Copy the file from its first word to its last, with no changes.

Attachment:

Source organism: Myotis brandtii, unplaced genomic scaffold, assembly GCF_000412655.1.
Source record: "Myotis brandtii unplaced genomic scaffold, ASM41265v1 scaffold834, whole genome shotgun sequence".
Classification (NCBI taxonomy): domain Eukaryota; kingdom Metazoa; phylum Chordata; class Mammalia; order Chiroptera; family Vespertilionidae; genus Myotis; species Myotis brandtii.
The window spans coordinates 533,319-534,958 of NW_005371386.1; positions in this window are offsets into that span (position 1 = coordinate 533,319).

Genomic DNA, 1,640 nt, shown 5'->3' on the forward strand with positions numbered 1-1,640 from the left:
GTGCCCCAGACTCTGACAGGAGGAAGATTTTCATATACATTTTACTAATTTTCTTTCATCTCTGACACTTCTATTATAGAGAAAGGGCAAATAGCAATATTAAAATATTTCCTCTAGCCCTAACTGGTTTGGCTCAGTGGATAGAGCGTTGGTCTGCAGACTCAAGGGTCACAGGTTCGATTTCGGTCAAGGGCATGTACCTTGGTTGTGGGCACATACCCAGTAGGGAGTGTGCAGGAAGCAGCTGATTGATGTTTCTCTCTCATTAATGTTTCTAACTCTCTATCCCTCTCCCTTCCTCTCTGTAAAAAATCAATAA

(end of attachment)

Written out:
Source organism: Myotis brandtii, unplaced genomic scaffold, assembly GCF_000412655.1.
Source record: "Myotis brandtii unplaced genomic scaffold, ASM41265v1 scaffold834, whole genome shotgun sequence".
Classification (NCBI taxonomy): domain Eukaryota; kingdom Metazoa; phylum Chordata; class Mammalia; order Chiroptera; family Vespertilionidae; genus Myotis; species Myotis brandtii.
The window spans coordinates 533,319-534,958 of NW_005371386.1; positions in this window are offsets into that span (position 1 = coordinate 533,319).

Genomic DNA, 1,640 nt, shown 5'->3' on the forward strand with positions numbered 1-1,640 from the left:
GTGCCCCAGACTCTGACAGGAGGAAGATTTTCATATACATTTTACTAATTTTCTTTCATCTCTGACACTTCTATTATAGAGAAAGGGCAAATAGCAATATTAAAATATTTCCTCTAGCCCTAACTGGTTTGGCTCAGTGGATAGAGCGTTGGTCTGCAGACTCAAGGGTCACAGGTTCGATTTCGGTCAAGGGCATGTACCTTGGTTGTGGGCACATACCCAGTAGGGAGTGTGCAGGAAGCAGCTGATTGATGTTTCTCTCTCATTAATGTTTCTAACTCTCTATCCCTCTCCCTTCCTCTCTGTAAAAAATCAATAA